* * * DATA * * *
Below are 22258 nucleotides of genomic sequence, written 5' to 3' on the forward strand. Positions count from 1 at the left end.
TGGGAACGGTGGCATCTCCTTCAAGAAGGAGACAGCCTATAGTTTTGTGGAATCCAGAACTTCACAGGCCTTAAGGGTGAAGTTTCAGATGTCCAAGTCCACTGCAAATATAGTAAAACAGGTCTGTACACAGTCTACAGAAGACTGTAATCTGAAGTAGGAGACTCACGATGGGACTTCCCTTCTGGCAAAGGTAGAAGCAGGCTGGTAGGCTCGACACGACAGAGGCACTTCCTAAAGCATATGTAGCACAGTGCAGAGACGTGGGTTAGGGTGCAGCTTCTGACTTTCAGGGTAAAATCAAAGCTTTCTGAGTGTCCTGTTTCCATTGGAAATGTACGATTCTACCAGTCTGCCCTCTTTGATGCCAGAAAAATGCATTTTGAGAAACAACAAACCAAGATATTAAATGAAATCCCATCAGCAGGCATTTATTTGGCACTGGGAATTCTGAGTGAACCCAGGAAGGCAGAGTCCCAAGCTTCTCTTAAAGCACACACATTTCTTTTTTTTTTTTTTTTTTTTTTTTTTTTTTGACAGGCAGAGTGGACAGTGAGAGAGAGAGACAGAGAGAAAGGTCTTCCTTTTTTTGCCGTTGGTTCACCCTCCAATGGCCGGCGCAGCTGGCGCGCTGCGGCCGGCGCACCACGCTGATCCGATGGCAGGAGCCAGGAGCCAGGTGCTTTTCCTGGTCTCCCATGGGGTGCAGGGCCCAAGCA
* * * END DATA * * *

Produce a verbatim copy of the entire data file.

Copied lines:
Below are 22258 nucleotides of genomic sequence, written 5' to 3' on the forward strand. Positions count from 1 at the left end.
TGGGAACGGTGGCATCTCCTTCAAGAAGGAGACAGCCTATAGTTTTGTGGAATCCAGAACTTCACAGGCCTTAAGGGTGAAGTTTCAGATGTCCAAGTCCACTGCAAATATAGTAAAACAGGTCTGTACACAGTCTACAGAAGACTGTAATCTGAAGTAGGAGACTCACGATGGGACTTCCCTTCTGGCAAAGGTAGAAGCAGGCTGGTAGGCTCGACACGACAGAGGCACTTCCTAAAGCATATGTAGCACAGTGCAGAGACGTGGGTTAGGGTGCAGCTTCTGACTTTCAGGGTAAAATCAAAGCTTTCTGAGTGTCCTGTTTCCATTGGAAATGTACGATTCTACCAGTCTGCCCTCTTTGATGCCAGAAAAATGCATTTTGAGAAACAACAAACCAAGATATTAAATGAAATCCCATCAGCAGGCATTTATTTGGCACTGGGAATTCTGAGTGAACCCAGGAAGGCAGAGTCCCAAGCTTCTCTTAAAGCACACACATTTCTTTTTTTTTTTTTTTTTTTTTTTTTTTTTTGACAGGCAGAGTGGACAGTGAGAGAGAGAGACAGAGAGAAAGGTCTTCCTTTTTTTGCCGTTGGTTCACCCTCCAATGGCCGGCGCAGCTGGCGCGCTGCGGCCGGCGCACCACGCTGATCCGATGGCAGGAGCCAGGAGCCAGGTGCTTTTCCTGGTCTCCCATGGGGTGCAGGGCCCAAGCA